Re-using Integration Patterns as Design Knowledge

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Outlines research outcome from work completed by K. Umapathy, doctoral student. Originally presented at ER conference, 2007.

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Re-using Integration Patterns as Design Knowledge

  1. 1. Using EIPs as Design Knowledge Karthikeyan Umapathy College of Computing, University of North Florida Sandeep Purao Enterprise Informatics and Integration Center Standards Interest Group, Socio-technical Systems Lab
  2. 2. Problem-Solving Situation X
  3. 3. ... by Analogy Situation Y Situation X
  4. 4. Patterns Pattern Situation Y Situation X
  5. 5. Domains <ul><li>Conceptual modeling of Info Systems </li></ul><ul><ul><ul><li>Coad, Purao, Storey, Han, Wohed, Johannesson </li></ul></ul></ul><ul><li>Detailed design of information systems </li></ul><ul><ul><ul><li>Gamma, Bansiya </li></ul></ul></ul><ul><li>Legacy systems integration </li></ul><ul><ul><ul><li>Hohpe and Woolfe, Umapathy, Purao </li></ul></ul></ul>
  6. 6. Using Patterns Requirements Conceptual Design Problem Description Design Solutions Pattern Purao and Storey (ER 1997) Purao (DataBase 1998) Purao, Han and Storey (ISR 2003)
  7. 7. Using Patterns Integration Requirements Design of Legacy Integration Solutions Pattern Problem Description Design Solutions Umapathy and Purao, Ongoing
  8. 8. Using EI Patterns Patterns Integration Requirements 23
  9. 9. EI Patterns with SA <ul><li>Codifying EI Patterns with Speech Acts </li></ul><ul><ul><ul><li>Ack, Cancel, Direct, Fulfill, Inform, Propose, Query (drawing largely on Moore 2001, Johanneson 2001) </li></ul></ul></ul><ul><li>Examples </li></ul><ul><ul><ul><li>Request-Reply : [ Query/Direct ]+[ Inform ] </li></ul></ul></ul><ul><ul><ul><li>Publish-Subscribe : [ Inform ]+[ any ] </li></ul></ul></ul>
  10. 10. Action Types in BPM <ul><li>Characterizing task types in BPM </li></ul><ul><ul><ul><li>Accept with no receipt sent </li></ul></ul></ul><ul><ul><ul><li>Reject with no receipt sent </li></ul></ul></ul><ul><ul><ul><li>Declare completion of task </li></ul></ul></ul><ul><ul><ul><li>Propose to perform task </li></ul></ul></ul><ul><ul><ul><li>Request to cancel task ... and others </li></ul></ul></ul><ul><ul><ul><li>drawing largely on the UML specs for activity types </li></ul></ul></ul>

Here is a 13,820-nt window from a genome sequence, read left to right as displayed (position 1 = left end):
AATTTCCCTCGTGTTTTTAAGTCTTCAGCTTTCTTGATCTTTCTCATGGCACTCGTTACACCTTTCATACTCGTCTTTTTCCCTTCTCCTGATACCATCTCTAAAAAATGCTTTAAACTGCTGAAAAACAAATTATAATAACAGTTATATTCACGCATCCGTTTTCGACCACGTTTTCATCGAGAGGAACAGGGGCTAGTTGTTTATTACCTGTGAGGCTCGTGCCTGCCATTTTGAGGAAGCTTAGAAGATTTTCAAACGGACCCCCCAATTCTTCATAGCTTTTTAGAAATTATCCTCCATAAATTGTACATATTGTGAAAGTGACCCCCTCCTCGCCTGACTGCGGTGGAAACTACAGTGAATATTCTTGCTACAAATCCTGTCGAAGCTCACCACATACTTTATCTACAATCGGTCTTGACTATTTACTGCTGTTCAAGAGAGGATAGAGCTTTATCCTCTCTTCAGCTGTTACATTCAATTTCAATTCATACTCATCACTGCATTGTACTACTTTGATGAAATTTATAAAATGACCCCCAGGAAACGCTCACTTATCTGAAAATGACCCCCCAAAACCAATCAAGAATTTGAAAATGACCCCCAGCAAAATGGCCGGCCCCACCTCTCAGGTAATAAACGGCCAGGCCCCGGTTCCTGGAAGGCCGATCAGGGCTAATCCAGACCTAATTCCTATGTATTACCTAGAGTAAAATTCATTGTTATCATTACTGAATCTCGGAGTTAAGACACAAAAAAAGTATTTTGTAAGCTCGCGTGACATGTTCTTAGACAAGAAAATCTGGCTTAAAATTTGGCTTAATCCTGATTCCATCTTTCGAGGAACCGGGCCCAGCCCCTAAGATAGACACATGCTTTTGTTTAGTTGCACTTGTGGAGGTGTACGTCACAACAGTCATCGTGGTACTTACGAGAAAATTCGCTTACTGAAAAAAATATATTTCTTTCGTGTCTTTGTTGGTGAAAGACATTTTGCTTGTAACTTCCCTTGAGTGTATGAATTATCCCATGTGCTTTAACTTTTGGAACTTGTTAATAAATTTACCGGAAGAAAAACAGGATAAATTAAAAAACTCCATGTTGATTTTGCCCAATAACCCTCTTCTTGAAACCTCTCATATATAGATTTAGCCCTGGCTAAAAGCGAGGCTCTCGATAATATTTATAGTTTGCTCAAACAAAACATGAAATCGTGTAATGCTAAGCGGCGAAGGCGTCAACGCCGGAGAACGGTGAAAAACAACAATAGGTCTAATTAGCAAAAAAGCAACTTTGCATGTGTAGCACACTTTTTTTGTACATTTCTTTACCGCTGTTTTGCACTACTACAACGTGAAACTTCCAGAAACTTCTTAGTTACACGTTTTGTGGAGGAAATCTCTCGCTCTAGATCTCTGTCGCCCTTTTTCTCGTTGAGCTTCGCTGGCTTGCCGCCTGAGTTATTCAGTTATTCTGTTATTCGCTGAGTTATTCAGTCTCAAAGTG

11. 11. Mapping Heuristics <ul><li>Twenty-five Simple If-Then Rules </li></ul><ul><ul><ul><li>Leveraging speech act structures in the patterns-base and Action Type structures in the process fragment </li></ul></ul></ul><ul><li>Multiple Firings </li></ul><ul><ul><ul><li>Given an Action Type Structure for a Process Fragment, can result in multiple suggestions </li></ul></ul></ul>
  12. 12. ID Assist
  13. 13. Application <ul><li>Applied to several processes manually </li></ul><ul><li>Speedy Rentals Scenario from IBM </li></ul><ul><ul><ul><li>Interactions identified: 11 </li></ul></ul></ul><ul><ul><ul><li>Rules invoked: 8 </li></ul></ul></ul><ul><ul><ul><li>Unique patterns identified: 3 </li></ul></ul></ul>
  14. 14. Empirical Results Design Support Task Size Errors, Effort Supported Size buckets tested make no difference
  15. 15. Interpretations <ul><li>Leveraging learning from design aid across tasks </li></ul><ul><li>Understanding and facilitating learning for the designer within a design task </li></ul><ul><li>Facilitating learning for the novice to become an expert across design tasks </li></ul>
  16. 16. Next Steps <ul><li>Letting go </li></ul><ul><ul><ul><li>http://karthikeyan.umapathy.com/IDAssist/ </li></ul></ul></ul><ul><li>Refining the Implementation </li></ul><ul><li>Evaluation </li></ul><ul><ul><ul><li>with practitioners of the trade </li></ul></ul></ul><ul><li>Patterns as a Design / Learning Aid </li></ul>

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